Danganronpa: Trigger Happy Havoc Review
Danganronpa: Trigger Happy Havoc Box Art
System: PS Vita
Dev: Spike Chunsoft
Pub: NIS America
Release: February 11, 2014
Players: 1
Screen Resolution: 544p Blood, Intense Violence, Strong Language, Suggestive Themes
The Hunger Games Meets Carnival Games
by Becky Cunningham

When Makoto Naegi, a thoroughly average high school student, is invited to the prestigious Hope's Peak Academy, he thinks he's quite lucky. When he passes out and wakes up to find he's imprisoned in the school and forced to take part in a game of death, he's forced to reconsider that luck. Thus begins Danganronpa: Trigger Happy Havoc, the latest visual novel to come from Japan and terrorize the English-speaking world.

At first glance, Danganronpa looks like it could be a black comedy. It sports a unique pop art graphical style and a creepy-cute teddy bear mascot named Monokuma, who serves as the story's main antagonist. However, Makoto is far too earnest a narrator and the inevitable deaths of many cast members are treated with too much gravitas for even the darkest of comedies. The game is straight-up horror, and the candy coating on the graphics (even the blood is neon pink instead of red) has been carefully manufactured to make the atmosphere even more disturbing.

Danganronpa: Trigger Happy Havoc Screenshot

In a Hunger Games (or more properly for Japan, Battle Royale) type of situation, fifteen students with so-called Ultimate talents are trapped in Hope's Peak, with no way to see or access the outside world. Security cameras and television monitors are everywhere, and the mechanical bear Monokuma tells the students that there's only one way out. If a student manages to kill another student without being found out by his or her peers, that student becomes “Blackened” and can “graduate,” or return to the outside world. If somebody graduates successfully, the rest of the students will be executed, but if a Blackened student is discovered, only that person will face a deadly, grisly punishment.

Monokuma gives the students various motives for killing each other along the way, and it's not long before people start dropping dead. Makoto finds himself taking the point in investigating each murder and uncovering the correct murderer in high-stakes class trials. As the game goes along, Makoto and his ever-shrinking number of friends begin to uncover the dark secrets behind the world in which they've found themselves trapped.

Danganronpa: Trigger Happy Havoc Screenshot

An interesting cast of characters livens up the game. They appear to be simple over-the-top anime stereotypes, but most of them have deeper elements that can be uncovered as the game progresses and Makoto gets to know his peers. The characters are intermittently voiced in either English or Japanese (your choice), and most of the performances (particularly Monokuma's) support their personalities well.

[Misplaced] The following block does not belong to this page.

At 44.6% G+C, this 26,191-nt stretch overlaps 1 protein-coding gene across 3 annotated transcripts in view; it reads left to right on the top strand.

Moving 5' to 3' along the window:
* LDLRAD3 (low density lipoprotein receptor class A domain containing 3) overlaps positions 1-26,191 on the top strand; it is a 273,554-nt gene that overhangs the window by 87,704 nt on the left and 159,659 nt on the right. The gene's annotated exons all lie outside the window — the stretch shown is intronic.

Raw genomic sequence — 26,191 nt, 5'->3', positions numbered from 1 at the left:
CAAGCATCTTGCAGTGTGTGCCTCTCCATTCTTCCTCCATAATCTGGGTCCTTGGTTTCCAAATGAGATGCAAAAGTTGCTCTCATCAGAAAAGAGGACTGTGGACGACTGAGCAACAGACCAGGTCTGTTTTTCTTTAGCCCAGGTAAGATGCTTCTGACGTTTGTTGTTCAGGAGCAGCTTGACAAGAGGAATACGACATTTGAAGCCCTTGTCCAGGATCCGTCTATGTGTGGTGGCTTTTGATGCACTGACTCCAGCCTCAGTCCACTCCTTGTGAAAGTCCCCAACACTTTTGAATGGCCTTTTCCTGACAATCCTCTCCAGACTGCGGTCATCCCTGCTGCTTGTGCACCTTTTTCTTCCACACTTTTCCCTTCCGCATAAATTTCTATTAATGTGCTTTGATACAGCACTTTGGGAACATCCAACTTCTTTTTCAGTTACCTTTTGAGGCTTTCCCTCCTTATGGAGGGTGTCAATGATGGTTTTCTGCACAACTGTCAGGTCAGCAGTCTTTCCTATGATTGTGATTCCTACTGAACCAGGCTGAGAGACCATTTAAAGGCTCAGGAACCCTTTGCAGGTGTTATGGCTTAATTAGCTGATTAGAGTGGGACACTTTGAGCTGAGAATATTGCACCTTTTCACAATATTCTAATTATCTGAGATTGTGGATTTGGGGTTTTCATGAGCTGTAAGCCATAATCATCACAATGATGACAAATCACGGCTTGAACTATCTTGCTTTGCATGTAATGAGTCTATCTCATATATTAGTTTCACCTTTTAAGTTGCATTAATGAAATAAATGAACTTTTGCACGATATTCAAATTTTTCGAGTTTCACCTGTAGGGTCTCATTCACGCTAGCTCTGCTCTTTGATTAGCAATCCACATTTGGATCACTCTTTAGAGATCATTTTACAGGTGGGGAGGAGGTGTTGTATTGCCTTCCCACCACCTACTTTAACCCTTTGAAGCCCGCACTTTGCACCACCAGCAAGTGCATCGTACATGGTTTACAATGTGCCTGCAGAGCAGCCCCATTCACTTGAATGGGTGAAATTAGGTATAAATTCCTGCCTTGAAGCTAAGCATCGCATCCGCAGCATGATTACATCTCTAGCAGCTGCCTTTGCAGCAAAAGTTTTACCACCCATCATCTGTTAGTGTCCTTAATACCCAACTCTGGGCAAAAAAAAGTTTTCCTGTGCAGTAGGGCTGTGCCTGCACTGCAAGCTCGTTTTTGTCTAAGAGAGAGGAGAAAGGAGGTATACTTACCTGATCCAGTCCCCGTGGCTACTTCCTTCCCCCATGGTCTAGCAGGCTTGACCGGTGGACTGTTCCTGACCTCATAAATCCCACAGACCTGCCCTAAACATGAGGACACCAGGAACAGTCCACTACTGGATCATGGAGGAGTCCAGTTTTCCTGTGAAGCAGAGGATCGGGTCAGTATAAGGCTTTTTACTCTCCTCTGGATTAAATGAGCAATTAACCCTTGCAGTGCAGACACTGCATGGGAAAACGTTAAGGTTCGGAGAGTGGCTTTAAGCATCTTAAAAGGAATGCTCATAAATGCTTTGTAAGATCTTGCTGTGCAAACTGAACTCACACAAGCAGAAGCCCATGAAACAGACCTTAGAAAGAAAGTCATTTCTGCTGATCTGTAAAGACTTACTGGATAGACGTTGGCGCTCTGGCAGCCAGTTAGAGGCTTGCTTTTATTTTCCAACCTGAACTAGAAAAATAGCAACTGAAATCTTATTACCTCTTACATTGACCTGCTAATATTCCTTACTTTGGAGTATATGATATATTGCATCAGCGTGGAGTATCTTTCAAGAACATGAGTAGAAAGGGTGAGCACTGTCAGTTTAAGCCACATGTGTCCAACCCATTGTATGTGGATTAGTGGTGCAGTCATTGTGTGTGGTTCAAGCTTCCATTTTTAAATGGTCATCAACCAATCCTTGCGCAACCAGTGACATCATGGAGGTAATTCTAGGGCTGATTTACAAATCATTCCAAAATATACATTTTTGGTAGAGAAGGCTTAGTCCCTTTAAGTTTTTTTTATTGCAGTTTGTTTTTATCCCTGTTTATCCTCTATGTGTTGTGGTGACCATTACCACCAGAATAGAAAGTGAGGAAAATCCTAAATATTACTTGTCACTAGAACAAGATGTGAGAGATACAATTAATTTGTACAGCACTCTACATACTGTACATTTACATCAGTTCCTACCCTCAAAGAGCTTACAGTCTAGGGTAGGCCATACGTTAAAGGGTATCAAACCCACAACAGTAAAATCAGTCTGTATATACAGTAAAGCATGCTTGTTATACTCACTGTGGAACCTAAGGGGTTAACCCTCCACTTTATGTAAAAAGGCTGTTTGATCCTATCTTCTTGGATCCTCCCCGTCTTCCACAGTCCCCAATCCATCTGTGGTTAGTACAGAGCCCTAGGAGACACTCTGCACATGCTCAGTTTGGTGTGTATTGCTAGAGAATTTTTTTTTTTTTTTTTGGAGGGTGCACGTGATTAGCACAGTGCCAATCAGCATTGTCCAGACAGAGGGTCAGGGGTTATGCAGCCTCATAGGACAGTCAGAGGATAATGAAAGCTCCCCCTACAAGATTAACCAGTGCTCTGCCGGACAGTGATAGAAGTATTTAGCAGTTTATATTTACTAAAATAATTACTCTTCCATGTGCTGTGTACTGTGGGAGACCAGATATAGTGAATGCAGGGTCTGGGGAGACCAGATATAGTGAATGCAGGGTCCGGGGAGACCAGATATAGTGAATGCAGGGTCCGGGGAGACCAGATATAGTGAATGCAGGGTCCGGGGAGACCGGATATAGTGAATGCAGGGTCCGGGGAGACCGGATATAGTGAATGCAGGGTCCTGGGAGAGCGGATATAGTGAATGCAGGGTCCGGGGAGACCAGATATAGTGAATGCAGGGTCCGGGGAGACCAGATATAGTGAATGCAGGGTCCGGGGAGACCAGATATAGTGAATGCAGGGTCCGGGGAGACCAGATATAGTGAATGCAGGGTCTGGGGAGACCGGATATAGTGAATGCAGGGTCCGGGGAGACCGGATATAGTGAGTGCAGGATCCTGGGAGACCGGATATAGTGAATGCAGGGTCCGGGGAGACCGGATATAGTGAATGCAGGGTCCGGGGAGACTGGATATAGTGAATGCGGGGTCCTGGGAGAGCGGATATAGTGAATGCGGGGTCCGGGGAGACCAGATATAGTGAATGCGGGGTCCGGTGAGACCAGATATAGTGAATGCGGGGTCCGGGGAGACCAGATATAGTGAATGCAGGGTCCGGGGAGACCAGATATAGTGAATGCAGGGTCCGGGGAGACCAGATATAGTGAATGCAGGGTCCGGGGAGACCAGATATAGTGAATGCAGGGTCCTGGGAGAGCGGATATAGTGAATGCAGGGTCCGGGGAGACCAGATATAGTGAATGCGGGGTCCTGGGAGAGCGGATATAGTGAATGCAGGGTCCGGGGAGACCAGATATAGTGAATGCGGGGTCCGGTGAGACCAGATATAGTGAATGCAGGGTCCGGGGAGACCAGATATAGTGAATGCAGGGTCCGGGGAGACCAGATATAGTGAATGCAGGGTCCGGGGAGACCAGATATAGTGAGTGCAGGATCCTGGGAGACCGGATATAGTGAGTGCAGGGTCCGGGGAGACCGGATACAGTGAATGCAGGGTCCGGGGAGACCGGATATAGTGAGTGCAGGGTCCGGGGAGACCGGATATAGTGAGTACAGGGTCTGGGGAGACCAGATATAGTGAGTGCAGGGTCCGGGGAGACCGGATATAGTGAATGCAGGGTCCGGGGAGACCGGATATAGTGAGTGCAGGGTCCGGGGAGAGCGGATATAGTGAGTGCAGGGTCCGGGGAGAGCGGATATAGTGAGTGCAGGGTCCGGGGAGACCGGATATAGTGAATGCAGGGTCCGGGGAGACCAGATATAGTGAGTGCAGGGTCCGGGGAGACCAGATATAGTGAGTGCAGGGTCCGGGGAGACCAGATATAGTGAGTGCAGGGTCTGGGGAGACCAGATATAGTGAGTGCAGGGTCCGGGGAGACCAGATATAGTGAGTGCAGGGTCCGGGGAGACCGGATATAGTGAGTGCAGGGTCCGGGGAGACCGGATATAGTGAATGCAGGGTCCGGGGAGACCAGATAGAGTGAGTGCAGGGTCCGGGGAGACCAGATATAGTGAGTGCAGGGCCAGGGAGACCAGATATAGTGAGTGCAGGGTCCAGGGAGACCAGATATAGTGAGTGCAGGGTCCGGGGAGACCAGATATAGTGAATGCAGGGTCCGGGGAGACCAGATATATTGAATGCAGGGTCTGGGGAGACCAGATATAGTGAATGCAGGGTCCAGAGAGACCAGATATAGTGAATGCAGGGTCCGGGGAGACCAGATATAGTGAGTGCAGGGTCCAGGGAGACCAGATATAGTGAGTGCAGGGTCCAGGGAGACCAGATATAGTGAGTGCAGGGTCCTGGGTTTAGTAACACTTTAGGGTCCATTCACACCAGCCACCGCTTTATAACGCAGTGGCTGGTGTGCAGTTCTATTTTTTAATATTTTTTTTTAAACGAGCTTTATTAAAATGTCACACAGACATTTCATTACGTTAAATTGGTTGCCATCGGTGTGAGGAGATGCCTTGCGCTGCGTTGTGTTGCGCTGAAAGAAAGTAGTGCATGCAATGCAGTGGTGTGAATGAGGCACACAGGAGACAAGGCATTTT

There are minor social simulation elements that allow Makoto to unlock special abilities and have in-depth conversations with the other students, but otherwise there are few choices to be made in the main game. It's quite linear, and there's no hope of saving anybody who has been scripted for death. In fact, the question of whether hope can be found amidst such overwhelming despair is the game's central theme.

Danganronpa: Trigger Happy Havoc Screenshot

Danganronpa excels beautifully as a horror-themed visual novel, but falls short when it comes to other game elements. The most important task that falls on our everyman hero, Makoto, is solving the mysteries of the various murders that occur at Hope's Peak. These mysteries are set up quite well, starting with one that is painfully easy to solve and continuing into elaborate setups that require careful examination of evidence.

It's a real shame that the game undermines these murder mystery setups by treating the player like a total idiot. Perhaps it's because Makoto isn't supposed to be particularly bright, but the way the narrative treats these mysteries causes that lack of intelligence to be projected onto the player. The satisfying feeling of solving the crimes is lost when the game's text acts like a huge red arrow, pointing at the important pieces of evidence while basically yelling, “Hey! Look at this! It's important! Get it? Get it? If you don't get it, don't worry. I'll point it out in painful detail until it gets through your thick skull!”

This trend continues during the class trials, in which Makoto gives the player such obvious hints to a puzzle's answer that it serves to deflate any sense of victory a clever player might feel for figuring things out ahead of time. Why bother chewing on a good mystery when it's basically going to be solved by rote during the class trials anyhow?

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